Auto Service World
Feature   November 1, 2014   by Auto Service World


I do not mind admitting that large, enterprise-wide initiatives fill me with a combination of fear and some degree of resignation about the necessity of it all.
What has become known as “Big Data” is coming to the aftermarket, and while I fully admit that the prospect of integrating all that you do into a single, powerful resource – from cataloguing to sales to personnel performance to customer profiles and anticipated failure rates of parts in concert with the local vehicle population – is pretty awesome, it is also daunting.
Managing the transition to this type of megalithic data powerhouse across an entire business could tax even the most astute cabal of information-technology professionals. And in an industry like the automotive aftermarket, which only reluctantly adopts even incremental change when it comes to data, it is going to be a struggle that (to be honest) I’m not sure everyone will be up to.
Now if you are a local market jobber, with, say, five stores all in the same general area, you might tell yourself that you have little need for data, beyond the sales and inventory management tools that you already have. You might even tell yourself that you have no need for e-commerce tools, as you have a small storefront and are not really interested in selling much over the counter anyway. And you might tell yourself that since you’re planning on retiring in five years, there won’t be much chance of a payback on your investment.
All valid points, inasmuch as they speak to the present state of affairs. The problem is that your competitors – both from the traditional aftermarket and, absolutely, from the original equipment service sector – cannot be counted on to see things that way.
Case in point: some time ago in a survey of independent garages, one respondent declared bluntly that jobbers have very little idea of how much business they do, figuring “if they get $3,000 a month, they’re doing okay.” The problem with relying only on your own business’s experience is that you can never know what you’re missing.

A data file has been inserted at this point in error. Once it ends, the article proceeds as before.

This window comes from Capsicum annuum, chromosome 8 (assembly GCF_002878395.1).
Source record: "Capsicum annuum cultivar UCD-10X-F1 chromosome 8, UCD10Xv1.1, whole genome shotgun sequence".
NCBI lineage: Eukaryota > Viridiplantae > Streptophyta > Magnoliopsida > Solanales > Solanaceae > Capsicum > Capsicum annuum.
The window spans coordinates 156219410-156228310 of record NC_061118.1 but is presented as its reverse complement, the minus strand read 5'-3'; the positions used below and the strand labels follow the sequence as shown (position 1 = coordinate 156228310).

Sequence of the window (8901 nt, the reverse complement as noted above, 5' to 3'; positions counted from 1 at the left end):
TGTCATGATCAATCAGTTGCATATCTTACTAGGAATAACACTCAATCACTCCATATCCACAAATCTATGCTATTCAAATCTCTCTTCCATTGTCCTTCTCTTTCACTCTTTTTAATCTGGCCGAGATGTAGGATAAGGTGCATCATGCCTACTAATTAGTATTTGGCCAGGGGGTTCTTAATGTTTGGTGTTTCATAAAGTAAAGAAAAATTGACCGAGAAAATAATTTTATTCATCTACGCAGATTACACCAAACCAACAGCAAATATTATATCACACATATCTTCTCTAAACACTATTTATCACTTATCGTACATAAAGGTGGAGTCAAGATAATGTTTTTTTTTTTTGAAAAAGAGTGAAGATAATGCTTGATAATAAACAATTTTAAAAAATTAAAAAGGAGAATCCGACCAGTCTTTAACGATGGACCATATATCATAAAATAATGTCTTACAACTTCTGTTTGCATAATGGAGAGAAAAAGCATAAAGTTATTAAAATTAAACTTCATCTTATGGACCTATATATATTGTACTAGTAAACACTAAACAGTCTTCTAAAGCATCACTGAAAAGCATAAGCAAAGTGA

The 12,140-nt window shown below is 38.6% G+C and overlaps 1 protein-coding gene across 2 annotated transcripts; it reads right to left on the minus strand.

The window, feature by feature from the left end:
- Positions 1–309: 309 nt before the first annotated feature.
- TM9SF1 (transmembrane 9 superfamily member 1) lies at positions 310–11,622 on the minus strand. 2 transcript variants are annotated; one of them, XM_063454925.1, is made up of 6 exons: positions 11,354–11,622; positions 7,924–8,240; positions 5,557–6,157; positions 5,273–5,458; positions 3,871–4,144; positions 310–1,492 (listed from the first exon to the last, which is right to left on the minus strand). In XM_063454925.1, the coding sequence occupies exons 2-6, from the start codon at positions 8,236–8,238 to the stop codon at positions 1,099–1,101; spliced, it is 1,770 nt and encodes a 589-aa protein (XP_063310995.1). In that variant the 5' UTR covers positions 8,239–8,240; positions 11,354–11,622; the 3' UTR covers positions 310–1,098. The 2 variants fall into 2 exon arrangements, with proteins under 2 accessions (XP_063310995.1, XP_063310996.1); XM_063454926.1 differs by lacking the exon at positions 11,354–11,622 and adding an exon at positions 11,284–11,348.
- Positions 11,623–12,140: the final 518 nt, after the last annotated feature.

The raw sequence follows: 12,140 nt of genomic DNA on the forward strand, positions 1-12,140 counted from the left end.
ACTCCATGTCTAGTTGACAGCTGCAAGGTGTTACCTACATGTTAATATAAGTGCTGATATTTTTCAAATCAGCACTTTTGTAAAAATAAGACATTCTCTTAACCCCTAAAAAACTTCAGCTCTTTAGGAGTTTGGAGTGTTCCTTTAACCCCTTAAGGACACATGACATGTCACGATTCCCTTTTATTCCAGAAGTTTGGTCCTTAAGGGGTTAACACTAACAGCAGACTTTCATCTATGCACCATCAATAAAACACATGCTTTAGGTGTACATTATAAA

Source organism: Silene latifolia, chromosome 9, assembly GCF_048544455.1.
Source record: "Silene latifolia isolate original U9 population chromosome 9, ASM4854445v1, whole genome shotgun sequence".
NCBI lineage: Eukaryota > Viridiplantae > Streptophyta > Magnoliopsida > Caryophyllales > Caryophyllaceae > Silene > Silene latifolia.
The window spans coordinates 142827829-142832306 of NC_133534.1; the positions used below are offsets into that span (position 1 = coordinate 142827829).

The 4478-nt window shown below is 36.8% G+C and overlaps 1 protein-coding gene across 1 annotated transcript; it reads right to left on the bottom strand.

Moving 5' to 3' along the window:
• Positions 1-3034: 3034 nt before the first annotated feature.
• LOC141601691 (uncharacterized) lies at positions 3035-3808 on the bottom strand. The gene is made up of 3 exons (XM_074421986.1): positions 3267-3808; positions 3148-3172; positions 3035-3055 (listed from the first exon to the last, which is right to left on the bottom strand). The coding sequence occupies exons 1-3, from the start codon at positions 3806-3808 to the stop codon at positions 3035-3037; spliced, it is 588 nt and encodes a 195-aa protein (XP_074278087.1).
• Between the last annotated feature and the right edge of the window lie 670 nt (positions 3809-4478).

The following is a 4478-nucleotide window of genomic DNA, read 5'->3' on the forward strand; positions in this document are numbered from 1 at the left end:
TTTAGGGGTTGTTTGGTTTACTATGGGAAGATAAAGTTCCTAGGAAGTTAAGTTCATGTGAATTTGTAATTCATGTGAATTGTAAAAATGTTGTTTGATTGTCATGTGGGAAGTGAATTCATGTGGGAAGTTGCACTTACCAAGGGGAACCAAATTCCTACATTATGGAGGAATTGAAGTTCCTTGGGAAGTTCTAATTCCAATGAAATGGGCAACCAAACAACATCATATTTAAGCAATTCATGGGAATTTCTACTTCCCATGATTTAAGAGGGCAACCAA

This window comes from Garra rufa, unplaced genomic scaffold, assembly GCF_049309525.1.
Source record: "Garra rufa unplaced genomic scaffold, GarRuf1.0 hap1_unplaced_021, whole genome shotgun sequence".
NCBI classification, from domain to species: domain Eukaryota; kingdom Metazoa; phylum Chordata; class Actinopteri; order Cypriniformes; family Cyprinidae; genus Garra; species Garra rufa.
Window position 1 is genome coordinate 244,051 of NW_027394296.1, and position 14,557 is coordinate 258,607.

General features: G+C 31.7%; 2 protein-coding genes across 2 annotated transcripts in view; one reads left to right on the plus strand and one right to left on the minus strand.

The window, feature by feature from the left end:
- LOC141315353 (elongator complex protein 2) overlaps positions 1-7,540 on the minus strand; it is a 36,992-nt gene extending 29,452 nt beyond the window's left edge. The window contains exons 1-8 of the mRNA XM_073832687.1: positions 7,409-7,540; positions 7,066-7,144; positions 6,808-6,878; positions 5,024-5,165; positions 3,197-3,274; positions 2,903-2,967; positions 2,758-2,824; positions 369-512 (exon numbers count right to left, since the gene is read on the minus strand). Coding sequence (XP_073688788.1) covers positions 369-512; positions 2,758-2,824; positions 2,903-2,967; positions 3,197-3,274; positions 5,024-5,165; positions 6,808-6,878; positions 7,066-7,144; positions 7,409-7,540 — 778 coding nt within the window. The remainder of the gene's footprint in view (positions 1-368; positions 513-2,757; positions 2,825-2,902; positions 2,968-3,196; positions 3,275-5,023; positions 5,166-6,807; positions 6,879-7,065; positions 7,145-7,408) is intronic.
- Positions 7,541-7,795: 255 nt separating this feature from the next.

I would hazard a guess that more than a few Jobber News readers have experienced that sinking feeling when they realize that a customer they thought they were really doing well with, turns out to have been buying a lot of parts, and high-margin parts at that, from someone else.
Or they have rejected the inventory suggestions of a supplier because they “don’t have demand for those kinds of parts or those applications,” only to find out later that the reason they’re not getting calls for those applications is because the market – in other words, their customer base – has learned that they don’t stock them.
And this is where I get to the hardest part of the entire discussion: everyone has to admit that they don’t know as much as they think they know.
The market is increasingly complex, and especially in urban centres like Toronto, there are more and more players entering the market, and new strategies being introduced to win business. It is a guarantee that the original-equipment service market is using data and predictive marketing to get to the consumer, and shops that you consider to be your customers are buying more from them.
It’s become a very big world, a very big data world, and you had better get your entire business on board with that fact. You can’t simply look away and ride it out. It’s coming too fast. And it’s too important to the continued success of your business to ignore – whether you plan on being at the helm or not.
— Andrew Ross, Publisher and Editor

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